We’ve all been there before…browsing the internet on our laptops or flicking through our phones only to find that the link we’ve just clicked is taking an age to load. At best, this can cause annoyance to potential customers but did you know that it can also impact visibility? The loading speed of your website can influence its ranking in search engines and much more so it’s important to monitor both mobile and desktop page speeds.
Why does speed matter?
The page speeds of your website are critical. So much so that did you know 1 in 4 users would abandon a website that takes more than 4 seconds to load?
Furthermore, 46% of people admitted that they won’t return to a poor performing website.
Most businesses simply cannot afford to lose such a large proportion of potential customers. Nor can they risk the reduced visibility, soaring bounce rates and poor customer feedback that comes with slow page speeds.
Poor page speeds can impact your website in the following ways:
- SEO: slow page speeds can cause swathes of customers to leave and therefore send your bounce rate spiralling. It doesn’t stop there however, as slow speeds can also result in users viewing fewer pages and spending less time on the pages they do visit. You may also experience poor conversion rates if your website isn’t fast enough.
- Social Media: some social media platforms are taking matters into their own hands! It’s common knowledge that Facebook does everything in its power to keep users on the platform, so you won’t be surprised to hear they are using slow page speeds to their advantage. Facebook users who click on external links may be notified if the website is taking too long to load and prompted to return to the Facebook platform.
- Mobile: in the past, it may have been tempting to discount mobile page speeds but this is no longer possible. Although the Google algorithm is shrouded in mystery, one thing we know for sure is that page speed is a confirmed ranking factor. Furthermore, in 2018 they took it one step further by not only adding mobile page speeds to the algorithm, but through placing precedence on them above desktop speeds.
- Usability: last but not least is the affect that poor page speeds can have on usability. First impressions count and the opinion of your website visitors is likely to be less than favourable if they can’t load the site quickly. Don’t be surprised if these users leave your website to find similar products or services elsewhere.
Check Your Page Speed Score
Although it is possible to gauge an idea of how fast your website is just by loading it, there is a more accurate measure of page speed scores. We recommend testing your website speeds with the free Google Page Speed Insights tool. It will calculate a page speed score for both mobile and desktop, while using a traffic light system to give you an indication of how fast your website is. Give it a go online or alternatively, get in touch as we can provide this service as part of a free Website Audit.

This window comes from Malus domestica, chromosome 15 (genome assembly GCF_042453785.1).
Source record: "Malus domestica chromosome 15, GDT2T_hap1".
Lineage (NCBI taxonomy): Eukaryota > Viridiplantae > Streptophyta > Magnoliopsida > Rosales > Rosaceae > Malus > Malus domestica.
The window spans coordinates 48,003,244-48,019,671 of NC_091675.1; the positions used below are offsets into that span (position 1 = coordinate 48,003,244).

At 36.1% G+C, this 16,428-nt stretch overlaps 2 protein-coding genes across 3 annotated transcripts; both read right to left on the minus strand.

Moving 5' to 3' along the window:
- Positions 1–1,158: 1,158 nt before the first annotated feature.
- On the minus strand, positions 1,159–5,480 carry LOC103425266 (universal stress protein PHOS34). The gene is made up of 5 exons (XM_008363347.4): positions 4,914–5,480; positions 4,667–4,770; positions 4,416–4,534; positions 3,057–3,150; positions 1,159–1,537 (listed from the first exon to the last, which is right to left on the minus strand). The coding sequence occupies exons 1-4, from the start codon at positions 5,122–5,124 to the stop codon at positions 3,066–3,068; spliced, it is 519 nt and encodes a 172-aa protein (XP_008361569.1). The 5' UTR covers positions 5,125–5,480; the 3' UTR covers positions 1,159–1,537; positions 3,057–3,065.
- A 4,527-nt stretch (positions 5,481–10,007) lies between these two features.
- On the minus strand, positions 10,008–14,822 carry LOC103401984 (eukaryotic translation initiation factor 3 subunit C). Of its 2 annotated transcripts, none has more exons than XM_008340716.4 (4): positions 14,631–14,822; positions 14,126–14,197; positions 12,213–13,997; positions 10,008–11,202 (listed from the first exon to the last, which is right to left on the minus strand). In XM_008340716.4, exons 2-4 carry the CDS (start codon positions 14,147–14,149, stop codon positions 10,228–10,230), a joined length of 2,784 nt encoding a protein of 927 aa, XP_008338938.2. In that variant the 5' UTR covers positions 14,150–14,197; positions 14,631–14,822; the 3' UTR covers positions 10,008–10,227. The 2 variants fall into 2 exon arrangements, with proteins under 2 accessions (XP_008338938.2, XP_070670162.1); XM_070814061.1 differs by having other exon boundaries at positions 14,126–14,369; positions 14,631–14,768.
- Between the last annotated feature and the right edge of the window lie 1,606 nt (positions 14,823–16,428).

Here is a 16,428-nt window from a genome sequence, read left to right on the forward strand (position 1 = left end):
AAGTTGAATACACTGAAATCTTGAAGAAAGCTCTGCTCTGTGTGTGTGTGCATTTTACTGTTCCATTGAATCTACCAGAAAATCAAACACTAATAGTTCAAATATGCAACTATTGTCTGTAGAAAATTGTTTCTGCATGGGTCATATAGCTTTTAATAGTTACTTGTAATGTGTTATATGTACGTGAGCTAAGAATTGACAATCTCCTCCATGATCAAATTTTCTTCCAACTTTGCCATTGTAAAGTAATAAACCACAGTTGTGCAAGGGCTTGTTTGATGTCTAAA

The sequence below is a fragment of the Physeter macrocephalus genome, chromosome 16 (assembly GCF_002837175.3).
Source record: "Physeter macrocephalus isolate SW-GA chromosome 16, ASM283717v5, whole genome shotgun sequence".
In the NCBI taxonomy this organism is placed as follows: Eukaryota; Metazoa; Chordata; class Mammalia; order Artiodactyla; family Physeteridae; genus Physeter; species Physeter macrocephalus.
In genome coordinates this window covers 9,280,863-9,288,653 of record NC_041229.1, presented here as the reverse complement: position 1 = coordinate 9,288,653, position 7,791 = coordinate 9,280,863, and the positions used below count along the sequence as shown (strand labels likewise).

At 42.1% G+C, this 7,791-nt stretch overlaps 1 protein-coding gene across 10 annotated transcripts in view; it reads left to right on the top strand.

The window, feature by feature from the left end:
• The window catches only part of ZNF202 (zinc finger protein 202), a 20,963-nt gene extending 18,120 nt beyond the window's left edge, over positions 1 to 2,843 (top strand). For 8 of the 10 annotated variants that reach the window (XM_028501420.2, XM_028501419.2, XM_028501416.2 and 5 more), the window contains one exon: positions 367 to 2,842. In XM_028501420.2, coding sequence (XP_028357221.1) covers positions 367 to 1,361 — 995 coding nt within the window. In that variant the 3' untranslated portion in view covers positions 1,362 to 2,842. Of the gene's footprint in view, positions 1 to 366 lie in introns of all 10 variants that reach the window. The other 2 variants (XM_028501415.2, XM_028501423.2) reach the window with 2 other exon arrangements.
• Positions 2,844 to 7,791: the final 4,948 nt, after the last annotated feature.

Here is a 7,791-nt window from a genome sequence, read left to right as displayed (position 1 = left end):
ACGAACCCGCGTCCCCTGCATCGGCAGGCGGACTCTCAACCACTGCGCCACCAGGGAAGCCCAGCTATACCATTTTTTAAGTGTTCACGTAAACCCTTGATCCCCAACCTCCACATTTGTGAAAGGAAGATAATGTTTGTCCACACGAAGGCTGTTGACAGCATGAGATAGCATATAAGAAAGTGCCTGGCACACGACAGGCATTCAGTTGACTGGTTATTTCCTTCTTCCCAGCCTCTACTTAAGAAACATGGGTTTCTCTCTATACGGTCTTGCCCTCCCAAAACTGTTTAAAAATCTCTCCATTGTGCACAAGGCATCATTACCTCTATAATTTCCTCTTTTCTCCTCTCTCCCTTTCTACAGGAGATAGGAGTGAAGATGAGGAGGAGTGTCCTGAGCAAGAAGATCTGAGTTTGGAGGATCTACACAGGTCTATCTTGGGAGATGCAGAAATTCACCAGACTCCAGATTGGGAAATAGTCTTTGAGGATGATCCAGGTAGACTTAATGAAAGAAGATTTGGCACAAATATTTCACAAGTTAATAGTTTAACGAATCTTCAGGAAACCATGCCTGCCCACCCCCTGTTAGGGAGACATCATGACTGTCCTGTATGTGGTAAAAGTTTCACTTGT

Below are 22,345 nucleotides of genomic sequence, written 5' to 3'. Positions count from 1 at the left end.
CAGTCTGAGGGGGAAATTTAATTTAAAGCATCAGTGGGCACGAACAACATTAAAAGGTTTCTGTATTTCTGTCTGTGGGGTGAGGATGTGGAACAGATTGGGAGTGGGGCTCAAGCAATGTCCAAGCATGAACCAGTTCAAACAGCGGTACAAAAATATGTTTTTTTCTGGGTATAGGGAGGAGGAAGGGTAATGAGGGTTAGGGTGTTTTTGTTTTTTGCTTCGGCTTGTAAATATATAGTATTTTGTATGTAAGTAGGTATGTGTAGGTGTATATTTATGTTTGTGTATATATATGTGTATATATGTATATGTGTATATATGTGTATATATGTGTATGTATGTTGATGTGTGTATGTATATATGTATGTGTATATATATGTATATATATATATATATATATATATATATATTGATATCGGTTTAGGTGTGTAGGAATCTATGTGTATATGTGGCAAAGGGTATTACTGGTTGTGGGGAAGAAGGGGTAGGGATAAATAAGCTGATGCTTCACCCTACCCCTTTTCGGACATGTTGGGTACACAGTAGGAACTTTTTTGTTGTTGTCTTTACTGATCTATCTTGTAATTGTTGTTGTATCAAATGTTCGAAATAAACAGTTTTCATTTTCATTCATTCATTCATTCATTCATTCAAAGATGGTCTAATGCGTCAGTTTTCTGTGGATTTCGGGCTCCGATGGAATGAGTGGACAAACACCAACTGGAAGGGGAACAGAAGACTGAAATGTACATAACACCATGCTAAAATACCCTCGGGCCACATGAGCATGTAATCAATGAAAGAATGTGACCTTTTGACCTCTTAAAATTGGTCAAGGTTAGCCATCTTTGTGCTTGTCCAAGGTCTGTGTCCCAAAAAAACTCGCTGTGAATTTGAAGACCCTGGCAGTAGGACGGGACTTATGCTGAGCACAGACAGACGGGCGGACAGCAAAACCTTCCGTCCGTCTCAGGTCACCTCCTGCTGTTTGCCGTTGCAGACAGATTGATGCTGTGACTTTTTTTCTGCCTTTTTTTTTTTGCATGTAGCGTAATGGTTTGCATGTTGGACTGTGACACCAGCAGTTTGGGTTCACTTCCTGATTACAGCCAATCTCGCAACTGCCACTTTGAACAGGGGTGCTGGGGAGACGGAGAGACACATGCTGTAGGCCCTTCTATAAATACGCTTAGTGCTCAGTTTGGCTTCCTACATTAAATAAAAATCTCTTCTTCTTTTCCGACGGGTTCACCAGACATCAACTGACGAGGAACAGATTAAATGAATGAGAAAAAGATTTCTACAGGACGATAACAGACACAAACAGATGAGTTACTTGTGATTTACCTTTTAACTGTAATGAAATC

Improving Page Speeds
If your website received a slow or average score, then you may be wondering what you can do next. Most improvements are quite technical and may be best implemented by a professional web developer. If you don’t have one in-house or your existing developer cannot assist, then please do get in touch as our development team may be able to help.
The following methods can be used to improve page speeds:
- Review your Hosting – the type and location of the server your website is hosted on can have an impact on page speeds. Sometimes simply changing hosting providers to one that uses better optimised servers can make all the difference. You can find out more about hosting and the services we provide here.
- Optimise your Images – although high resolution images look the part, they can have a significant impact on page speeds. We recommend resizing or compressing images to reduce their file size while still maintaining the image quality. If your website is built in WordPress, you may be able to find a plugin that will do the job.
- Consider an Upgrade – the age of your website may also influence page speeds. While a full upgrade is likely to generate faster page speeds, sometimes just bringing your content management system up to date with the latest version can help.
We’ve come a long way since the days of dial-up and, with the advent of new technologies such as 5G, users expect lighting fast loading speeds - so don’t disappoint! Make sure to monitor your page speeds regularly and be prepared to take action if the results are poor. Failure to do so could see increased bounce rates and reduced visibility for your website in search engines.